Why consider trenches? Trenches have been effective for armed conflicts over the past 100 years, beginning with WWI, through WWII, Korean War, Vietnam War and numerous other armed conflicts thereafter. Armies dig trenches for safety and fortification because they work.

Cross section of TrenchTrenches used in WWI to provide cover for Soldiers

Access Denial & Countermeasure

Trenches and Pits can also be deployed as highly effective countermeasures. We will look into some examples of how they can be used as Area (Access) Denial Mechanisms:

Pit Traps

Pit Traps are probably one of the simplest variant of traps.


Pit Trap 4


Pit Trap  2



Pit Trap 3


Pit Trap 5


Pungi Sticks are a form of pit trap that uses spikes, it will be discussed briefly in the Spikes section and the use of trenches and pit based traps will be covered in depth in the Countermeasures, scheduled in future Perimeter Security articles.


retractable spikes 2x

There are many types of spikes that serve different purposes. Generally speaking, some spikes are effective against soft skinned (unarmored) vehicles and others are designed to be deployed against humans (and on occasions, animals).

Retractable (Tire) Spikes

Retractable Tire Spikes are devices that can be mounted flush or above ground. Most retractable spikes typically are directional, where they are harmless to tires in one direction but would create serious damage to a vehicles tires if they travel in a contrary direction.

Retractable Spikes are often used to control the directional flow of vehicular traffic (at a minimum, at entry and exit points)

retractable spikes 3Retractable Tire Spikes

Spike Strips

Spike Strips are designed to be rapidly deployed, and are used i) to disable oncoming vehicles that are under pursuit, or they are used ii) to create road blocks and at checkpoints.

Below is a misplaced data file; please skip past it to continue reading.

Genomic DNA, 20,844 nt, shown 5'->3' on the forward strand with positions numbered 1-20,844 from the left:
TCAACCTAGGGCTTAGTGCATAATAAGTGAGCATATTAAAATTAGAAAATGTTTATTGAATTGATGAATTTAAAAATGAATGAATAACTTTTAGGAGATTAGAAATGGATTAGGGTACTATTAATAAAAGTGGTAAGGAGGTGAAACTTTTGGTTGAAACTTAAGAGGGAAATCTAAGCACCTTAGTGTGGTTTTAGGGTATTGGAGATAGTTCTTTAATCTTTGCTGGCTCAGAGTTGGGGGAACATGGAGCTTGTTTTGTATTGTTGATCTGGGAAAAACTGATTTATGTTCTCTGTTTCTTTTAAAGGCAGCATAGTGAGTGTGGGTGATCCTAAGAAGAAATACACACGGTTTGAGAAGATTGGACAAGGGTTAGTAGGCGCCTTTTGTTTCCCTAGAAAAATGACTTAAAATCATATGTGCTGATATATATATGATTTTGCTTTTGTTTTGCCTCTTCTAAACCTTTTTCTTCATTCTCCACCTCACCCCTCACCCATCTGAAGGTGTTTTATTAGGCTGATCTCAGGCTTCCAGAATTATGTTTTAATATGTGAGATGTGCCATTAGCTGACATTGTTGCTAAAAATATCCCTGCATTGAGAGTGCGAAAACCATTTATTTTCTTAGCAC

Magnum Spike Strip 16'16′ Portable Spike Strips


Magnum Spike Strip deployed

Portable Spike Strip Deployed



Caltrops are ancient weapons that goes back close to two thousand years (51 BC was when its use was first recorded). They are inexpensive, simple to make and dead easy to deploy. (Ed. Note: Due to some union activities in the 1970’s involving Caltrops (aka Jack Rocks) used in “controversial” actions. Some jurisdictions have made possession of Caltrops illegal. You definitely want to check before you start making quantities of Caltrops).


Caltrop 3Modern Day Caltrops used against Pneumatic Tires


Caltrop 4Modern Day Caltrops used as Antipersonnel Countermeasures


Caltrops are shaped and behaves a lot like the jacks used in children’s toys.

jacks toysJacks looks a lot like Caltrops

Developed and deployed as an antipersonnel weapon, made up of two or more sharp nails or spines arranged in such a manner that one of them always points upward and the other three (or more) points forms a stable base.

Caltrops is a easy to fabricate, low cost area denial weapon. Historically they were used slow the advance of cavalry (horses, camels, war elephants) and human foot soldiers. Modern caltrops are mainly used against humans and wheeled vehicles (with pneumatic tires).


Caltrop 1Hollow Caltrops for tires (OSS)


Caltrop 7

Modern Caltrops (US Military)


Caltrop 8 vietnam era

Vietnam Era (1960’s) Caltrops


Caltrop 10 in TireCaltrops used to puncture modern, air pressure (Pneumatic) tires

Here are a couple of Youtube videos on DIY Caltrops:

How to Make Jack Rocks AKA Caltrops

How to make Caltrops

Tank Traps

During WWII, large caltrop-shaped objects made from welded steel and / or reinforced concrete were used as “Tank Traps“. Tank Traps are rarely used to trap armored vehicles, they are large obstacles that are principally designed to i) deny access and ii) control the flow of armored (and often tracked) vehicles and tanks.

Caltrop 13 Tank Trap Omaha BeachTank traps on Normandy Beach (circa WWII)

Dragon’s Teeth

Dragons Teeth 2Dragon’s Teeth are used to Deny Tracked Armored vehicles access and acts as Bollards

Much more common were pyramid devices made of reinforced concrete called Dragon’s Teeth, which were designed to wedge into tank treads. Large ones are still in use today to deny access to wheeled vehicles, especially in camp areas.

Dragons Teeth 3Modern use of Dragons Teeth


Dragon Teeth-10


Dragons Teeth 4[/one_half_last]